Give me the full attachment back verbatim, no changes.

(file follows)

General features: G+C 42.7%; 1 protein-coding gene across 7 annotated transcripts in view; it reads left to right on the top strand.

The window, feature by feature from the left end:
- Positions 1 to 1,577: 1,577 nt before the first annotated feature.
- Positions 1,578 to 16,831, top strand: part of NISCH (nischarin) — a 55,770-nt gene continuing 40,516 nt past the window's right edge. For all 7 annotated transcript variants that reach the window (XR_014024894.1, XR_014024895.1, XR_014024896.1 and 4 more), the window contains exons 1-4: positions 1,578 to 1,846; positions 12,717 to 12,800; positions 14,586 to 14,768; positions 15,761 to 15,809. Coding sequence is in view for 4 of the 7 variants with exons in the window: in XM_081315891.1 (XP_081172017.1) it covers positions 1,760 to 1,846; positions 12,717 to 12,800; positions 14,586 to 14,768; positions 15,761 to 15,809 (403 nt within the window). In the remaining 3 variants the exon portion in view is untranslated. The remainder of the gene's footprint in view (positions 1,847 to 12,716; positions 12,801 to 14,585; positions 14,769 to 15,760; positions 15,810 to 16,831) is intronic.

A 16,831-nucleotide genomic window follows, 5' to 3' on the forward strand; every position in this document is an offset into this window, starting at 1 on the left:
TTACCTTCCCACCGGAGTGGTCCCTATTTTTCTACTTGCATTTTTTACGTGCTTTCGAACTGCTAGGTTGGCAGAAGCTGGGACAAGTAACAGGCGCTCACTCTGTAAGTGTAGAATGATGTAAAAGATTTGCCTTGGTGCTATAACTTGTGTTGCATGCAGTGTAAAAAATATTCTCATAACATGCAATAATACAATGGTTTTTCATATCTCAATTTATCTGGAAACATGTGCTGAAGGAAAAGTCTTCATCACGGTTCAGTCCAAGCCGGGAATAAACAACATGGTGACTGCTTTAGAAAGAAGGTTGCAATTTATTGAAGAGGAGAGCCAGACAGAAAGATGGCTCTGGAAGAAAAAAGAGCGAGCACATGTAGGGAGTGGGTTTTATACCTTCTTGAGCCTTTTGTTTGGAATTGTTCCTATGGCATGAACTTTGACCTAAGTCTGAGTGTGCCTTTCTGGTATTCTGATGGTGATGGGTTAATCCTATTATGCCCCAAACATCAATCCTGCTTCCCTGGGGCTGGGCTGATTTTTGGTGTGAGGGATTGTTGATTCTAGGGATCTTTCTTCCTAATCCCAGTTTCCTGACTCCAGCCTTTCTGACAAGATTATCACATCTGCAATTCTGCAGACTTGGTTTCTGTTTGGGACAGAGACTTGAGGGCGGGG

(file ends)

General features: G+C 42.7%; 1 protein-coding gene across 7 annotated transcripts in view; it reads left to right on the top strand.

The window, feature by feature from the left end:
- Positions 1 to 1,577: 1,577 nt before the first annotated feature.
- Positions 1,578 to 16,831, top strand: part of NISCH (nischarin) — a 55,770-nt gene continuing 40,516 nt past the window's right edge. For all 7 annotated transcript variants that reach the window (XR_014024894.1, XR_014024895.1, XR_014024896.1 and 4 more), the window contains exons 1-4: positions 1,578 to 1,846; positions 12,717 to 12,800; positions 14,586 to 14,768; positions 15,761 to 15,809. Coding sequence is in view for 4 of the 7 variants with exons in the window: in XM_081315891.1 (XP_081172017.1) it covers positions 1,760 to 1,846; positions 12,717 to 12,800; positions 14,586 to 14,768; positions 15,761 to 15,809 (403 nt within the window). In the remaining 3 variants the exon portion in view is untranslated. The remainder of the gene's footprint in view (positions 1,847 to 12,716; positions 12,801 to 14,585; positions 14,769 to 15,760; positions 15,810 to 16,831) is intronic.

A 16,831-nucleotide genomic window follows, 5' to 3' on the forward strand; every position in this document is an offset into this window, starting at 1 on the left:
TTACCTTCCCACCGGAGTGGTCCCTATTTTTCTACTTGCATTTTTTACGTGCTTTCGAACTGCTAGGTTGGCAGAAGCTGGGACAAGTAACAGGCGCTCACTCTGTAAGTGTAGAATGATGTAAAAGATTTGCCTTGGTGCTATAACTTGTGTTGCATGCAGTGTAAAAAATATTCTCATAACATGCAATAATACAATGGTTTTTCATATCTCAATTTATCTGGAAACATGTGCTGAAGGAAAAGTCTTCATCACGGTTCAGTCCAAGCCGGGAATAAACAACATGGTGACTGCTTTAGAAAGAAGGTTGCAATTTATTGAAGAGGAGAGCCAGACAGAAAGATGGCTCTGGAAGAAAAAAGAGCGAGCACATGTAGGGAGTGGGTTTTATACCTTCTTGAGCCTTTTGTTTGGAATTGTTCCTATGGCATGAACTTTGACCTAAGTCTGAGTGTGCCTTTCTGGTATTCTGATGGTGATGGGTTAATCCTATTATGCCCCAAACATCAATCCTGCTTCCCTGGGGCTGGGCTGATTTTTGGTGTGAGGGATTGTTGATTCTAGGGATCTTTCTTCCTAATCCCAGTTTCCTGACTCCAGCCTTTCTGACAAGATTATCACATCTGCAATTCTGCAGACTTGGTTTCTGTTTGGGACAGAGACTTGAGGGCGGGG